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Have a good idea for a new product for SFE or Olimex? Let us know!
By uChip
I guess this is more of a marketing question than a new product idea, but hey, what good's a product if nobody wants it?

So, how come all the projects (SparkFun's and everybody else's too) are all open-faced PCBs? I'm using the kits as picture examples, but the same is true for most individual projects that I see. Is that what people prefer or is it just too hard to make a good enclosure and front-panel?

Even when kits have a front panel they look like this
or this
I get that we're prototypers and need easy access to the hardware, but sooner or later our wizbang widget get's sent out into the world, right?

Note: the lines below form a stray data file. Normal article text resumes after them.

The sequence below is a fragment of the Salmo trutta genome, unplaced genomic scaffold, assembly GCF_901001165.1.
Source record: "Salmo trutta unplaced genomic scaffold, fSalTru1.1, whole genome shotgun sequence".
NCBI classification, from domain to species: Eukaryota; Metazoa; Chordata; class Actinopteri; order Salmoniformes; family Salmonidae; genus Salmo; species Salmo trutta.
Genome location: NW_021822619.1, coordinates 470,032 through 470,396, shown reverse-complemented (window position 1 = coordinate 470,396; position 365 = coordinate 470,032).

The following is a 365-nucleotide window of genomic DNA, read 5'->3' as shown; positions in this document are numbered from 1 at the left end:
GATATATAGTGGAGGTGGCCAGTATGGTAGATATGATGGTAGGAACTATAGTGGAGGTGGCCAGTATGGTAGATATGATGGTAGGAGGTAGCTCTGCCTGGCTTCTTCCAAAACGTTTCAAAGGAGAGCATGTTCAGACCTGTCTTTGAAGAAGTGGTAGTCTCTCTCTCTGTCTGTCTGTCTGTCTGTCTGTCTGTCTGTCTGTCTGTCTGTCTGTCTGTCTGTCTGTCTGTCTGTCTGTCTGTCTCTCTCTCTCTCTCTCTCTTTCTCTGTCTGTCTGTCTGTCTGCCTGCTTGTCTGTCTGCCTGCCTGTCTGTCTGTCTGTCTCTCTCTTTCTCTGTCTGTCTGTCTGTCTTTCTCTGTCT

What if the enclosure/front-panel was good-looking, cheap (ok, "economical") and didn't take six iterations to get right? In other words, is the lack of enclosures an engineering+economic problem or is it that there is just no interest?

I've seen several postings recently related to enclosures. Is that an indication of level of interest or just random?

I really want to hear your response. I'm not a troll. I've posted in these forums over 100 times. I'm an engineer and I have some ideas of how to attack the problem if it is engineering or economic, but before I consume even more posting space, I want to find out if anyone cares.

What do you think? Put it in a box or not?

To make it multiple choice, is it
- I'd like to but it's too expensive
- I'd like to but it's too hard to design / craft
- I'd like to but there's nothing available that meets my need
- No thanks, I like the open PCB look
- Or I do it all the time. There's plenty of solutions that Chip is not seeing.